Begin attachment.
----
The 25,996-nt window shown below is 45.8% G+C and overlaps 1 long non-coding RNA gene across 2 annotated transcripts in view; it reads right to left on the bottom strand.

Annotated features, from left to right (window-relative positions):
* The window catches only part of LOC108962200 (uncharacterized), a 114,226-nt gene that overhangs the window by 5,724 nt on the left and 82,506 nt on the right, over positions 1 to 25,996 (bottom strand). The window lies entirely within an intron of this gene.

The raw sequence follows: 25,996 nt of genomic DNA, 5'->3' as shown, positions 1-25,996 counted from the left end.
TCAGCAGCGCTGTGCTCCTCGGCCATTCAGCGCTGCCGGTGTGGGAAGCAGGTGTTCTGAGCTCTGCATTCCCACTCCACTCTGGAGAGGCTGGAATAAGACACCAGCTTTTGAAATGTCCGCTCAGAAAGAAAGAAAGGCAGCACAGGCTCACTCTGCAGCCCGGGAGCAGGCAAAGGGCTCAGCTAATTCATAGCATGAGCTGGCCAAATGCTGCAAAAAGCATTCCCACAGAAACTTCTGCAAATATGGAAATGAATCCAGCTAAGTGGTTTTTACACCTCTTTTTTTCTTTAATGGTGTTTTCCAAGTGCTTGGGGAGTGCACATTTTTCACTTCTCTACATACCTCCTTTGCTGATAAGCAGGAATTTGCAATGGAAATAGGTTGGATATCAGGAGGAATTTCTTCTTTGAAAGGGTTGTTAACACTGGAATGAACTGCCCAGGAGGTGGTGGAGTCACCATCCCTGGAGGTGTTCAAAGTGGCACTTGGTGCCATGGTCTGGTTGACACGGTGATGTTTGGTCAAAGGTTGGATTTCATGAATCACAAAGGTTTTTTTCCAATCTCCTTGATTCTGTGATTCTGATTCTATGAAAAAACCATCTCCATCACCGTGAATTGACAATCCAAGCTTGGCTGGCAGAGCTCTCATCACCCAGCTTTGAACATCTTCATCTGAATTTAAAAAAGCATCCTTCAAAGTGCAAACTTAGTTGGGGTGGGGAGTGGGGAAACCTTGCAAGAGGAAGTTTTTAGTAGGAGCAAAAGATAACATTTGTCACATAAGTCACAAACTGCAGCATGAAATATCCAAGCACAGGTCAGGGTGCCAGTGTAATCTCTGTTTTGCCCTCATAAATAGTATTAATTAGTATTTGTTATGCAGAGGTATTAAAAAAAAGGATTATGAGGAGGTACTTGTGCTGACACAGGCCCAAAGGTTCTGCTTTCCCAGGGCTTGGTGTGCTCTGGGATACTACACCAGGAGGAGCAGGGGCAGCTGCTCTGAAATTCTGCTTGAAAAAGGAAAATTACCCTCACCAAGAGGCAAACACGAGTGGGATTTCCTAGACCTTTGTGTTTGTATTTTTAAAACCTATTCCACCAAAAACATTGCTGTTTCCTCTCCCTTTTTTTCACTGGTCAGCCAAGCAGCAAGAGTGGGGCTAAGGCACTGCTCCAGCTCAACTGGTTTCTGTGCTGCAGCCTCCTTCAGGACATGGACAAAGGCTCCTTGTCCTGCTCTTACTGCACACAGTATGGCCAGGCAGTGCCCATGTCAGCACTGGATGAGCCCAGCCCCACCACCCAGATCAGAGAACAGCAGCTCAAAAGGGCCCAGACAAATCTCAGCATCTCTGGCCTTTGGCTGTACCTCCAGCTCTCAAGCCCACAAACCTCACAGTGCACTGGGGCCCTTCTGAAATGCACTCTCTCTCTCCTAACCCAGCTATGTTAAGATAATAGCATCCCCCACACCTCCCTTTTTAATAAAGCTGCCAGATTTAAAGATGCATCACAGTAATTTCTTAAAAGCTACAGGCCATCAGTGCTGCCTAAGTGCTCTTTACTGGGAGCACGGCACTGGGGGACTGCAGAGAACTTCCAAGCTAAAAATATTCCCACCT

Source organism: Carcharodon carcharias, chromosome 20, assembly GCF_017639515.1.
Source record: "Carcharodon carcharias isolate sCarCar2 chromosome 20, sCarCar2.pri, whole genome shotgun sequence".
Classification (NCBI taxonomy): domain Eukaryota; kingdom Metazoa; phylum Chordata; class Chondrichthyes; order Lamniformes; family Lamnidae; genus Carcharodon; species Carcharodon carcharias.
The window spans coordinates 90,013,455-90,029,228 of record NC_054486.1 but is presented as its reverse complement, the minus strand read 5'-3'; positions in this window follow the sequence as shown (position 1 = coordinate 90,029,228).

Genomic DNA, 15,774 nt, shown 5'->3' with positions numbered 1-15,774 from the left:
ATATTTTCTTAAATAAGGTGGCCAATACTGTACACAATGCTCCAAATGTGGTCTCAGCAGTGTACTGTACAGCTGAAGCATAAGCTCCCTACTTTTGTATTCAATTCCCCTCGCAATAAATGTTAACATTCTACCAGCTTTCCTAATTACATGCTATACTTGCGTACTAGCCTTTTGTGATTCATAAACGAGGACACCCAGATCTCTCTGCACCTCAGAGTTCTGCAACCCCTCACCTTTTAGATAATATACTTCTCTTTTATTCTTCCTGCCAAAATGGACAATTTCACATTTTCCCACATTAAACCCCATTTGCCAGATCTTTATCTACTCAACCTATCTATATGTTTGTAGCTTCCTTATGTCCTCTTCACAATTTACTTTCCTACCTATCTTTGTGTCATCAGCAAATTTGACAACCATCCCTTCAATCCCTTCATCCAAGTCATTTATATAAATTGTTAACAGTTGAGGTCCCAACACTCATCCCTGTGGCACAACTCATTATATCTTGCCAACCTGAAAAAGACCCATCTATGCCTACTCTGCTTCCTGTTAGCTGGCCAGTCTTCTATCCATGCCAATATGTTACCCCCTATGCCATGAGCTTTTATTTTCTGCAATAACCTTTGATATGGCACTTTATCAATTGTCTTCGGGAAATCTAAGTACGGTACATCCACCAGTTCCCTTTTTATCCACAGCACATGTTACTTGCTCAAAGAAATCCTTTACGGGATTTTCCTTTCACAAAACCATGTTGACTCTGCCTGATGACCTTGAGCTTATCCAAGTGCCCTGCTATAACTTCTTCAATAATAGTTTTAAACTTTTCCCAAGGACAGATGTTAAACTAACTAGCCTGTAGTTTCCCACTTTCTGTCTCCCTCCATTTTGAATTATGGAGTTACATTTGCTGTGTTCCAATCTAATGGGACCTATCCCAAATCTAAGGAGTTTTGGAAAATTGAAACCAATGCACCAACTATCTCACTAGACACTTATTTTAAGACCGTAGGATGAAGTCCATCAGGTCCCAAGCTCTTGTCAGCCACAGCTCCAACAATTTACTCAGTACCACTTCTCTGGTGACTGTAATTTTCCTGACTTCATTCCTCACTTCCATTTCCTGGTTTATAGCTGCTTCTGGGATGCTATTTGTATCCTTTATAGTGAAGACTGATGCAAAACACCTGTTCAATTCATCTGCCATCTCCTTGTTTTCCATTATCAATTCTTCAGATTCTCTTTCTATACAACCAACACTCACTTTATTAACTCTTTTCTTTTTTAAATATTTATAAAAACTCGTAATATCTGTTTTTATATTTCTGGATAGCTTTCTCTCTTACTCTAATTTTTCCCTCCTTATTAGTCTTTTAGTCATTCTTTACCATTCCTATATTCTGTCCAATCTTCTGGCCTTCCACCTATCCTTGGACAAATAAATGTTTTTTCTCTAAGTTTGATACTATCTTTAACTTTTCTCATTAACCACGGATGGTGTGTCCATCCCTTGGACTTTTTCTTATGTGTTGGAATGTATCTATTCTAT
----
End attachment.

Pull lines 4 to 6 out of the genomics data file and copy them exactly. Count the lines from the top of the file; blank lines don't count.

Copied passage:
The raw sequence follows: 25,996 nt of genomic DNA, 5'->3' as shown, positions 1-25,996 counted from the left end.
TCAGCAGCGCTGTGCTCCTCGGCCATTCAGCGCTGCCGGTGTGGGAAGCAGGTGTTCTGAGCTCTGCATTCCCACTCCACTCTGGAGAGGCTGGAATAAGACACCAGCTTTTGAAATGTCCGCTCAGAAAGAAAGAAAGGCAGCACAGGCTCACTCTGCAGCCCGGGAGCAGGCAAAGGGCTCAGCTAATTCATAGCATGAGCTGGCCAAATGCTGCAAAAAGCATTCCCACAGAAACTTCTGCAAATATGGAAATGAATCCAGCTAAGTGGTTTTTACACCTCTTTTTTTCTTTAATGGTGTTTTCCAAGTGCTTGGGGAGTGCACATTTTTCACTTCTCTACATACCTCCTTTGCTGATAAGCAGGAATTTGCAATGGAAATAGGTTGGATATCAGGAGGAATTTCTTCTTTGAAAGGGTTGTTAACACTGGAATGAACTGCCCAGGAGGTGGTGGAGTCACCATCCCTGGAGGTGTTCAAAGTGGCACTTGGTGCCATGGTCTGGTTGACACGGTGATGTTTGGTCAAAGGTTGGATTTCATGAATCACAAAGGTTTTTTTCCAATCTCCTTGATTCTGTGATTCTGATTCTATGAAAAAACCATCTCCATCACCGTGAATTGACAATCCAAGCTTGGCTGGCAGAGCTCTCATCACCCAGCTTTGAACATCTTCATCTGAATTTAAAAAAGCATCCTTCAAAGTGCAAACTTAGTTGGGGTGGGGAGTGGGGAAACCTTGCAAGAGGAAGTTTTTAGTAGGAGCAAAAGATAACATTTGTCACATAAGTCACAAACTGCAGCATGAAATATCCAAGCACAGGTCAGGGTGCCAGTGTAATCTCTGTTTTGCCCTCATAAATAGTATTAATTAGTATTTGTTATGCAGAGGTATTAAAAAAAAGGATTATGAGGAGGTACTTGTGCTGACACAGGCCCAAAGGTTCTGCTTTCCCAGGGCTTGGTGTGCTCTGGGATACTACACCAGGAGGAGCAGGGGCAGCTGCTCTGAAATTCTGCTTGAAAAAGGAAAATTACCCTCACCAAGAGGCAAACACGAGTGGGATTTCCTAGACCTTTGTGTTTGTATTTTTAAAACCTATTCCACCAAAAACATTGCTGTTTCCTCTCCCTTTTTTTCACTGGTCAGCCAAGCAGCAAGAGTGGGGCTAAGGCACTGCTCCAGCTCAACTGGTTTCTGTGCTGCAGCCTCCTTCAGGACATGGACAAAGGCTCCTTGTCCTGCTCTTACTGCACACAGTATGGCCAGGCAGTGCCCATGTCAGCACTGGATGAGCCCAGCCCCACCACCCAGATCAGAGAACAGCAGCTCAAAAGGGCCCAGACAAATCTCAGCATCTCTGGCCTTTGGCTGTACCTCCAGCTCTCAAGCCCACAAACCTCACAGTGCACTGGGGCCCTTCTGAAATGCACTCTCTCTCTCCTAACCCAGCTATGTTAAGATAATAGCATCCCCCACACCTCCCTTTTTAATAAAGCTGCCAGATTTAAAGATGCATCACAGTAATTTCTTAAAAGCTACAGGCCATCAGTGCTGCCTAAGTGCTCTTTACTGGGAGCACGGCACTGGGGGACTGCAGAGAACTTCCAAGCTAAAAATATTCCCACCT

Source organism: Carcharodon carcharias, chromosome 20, assembly GCF_017639515.1.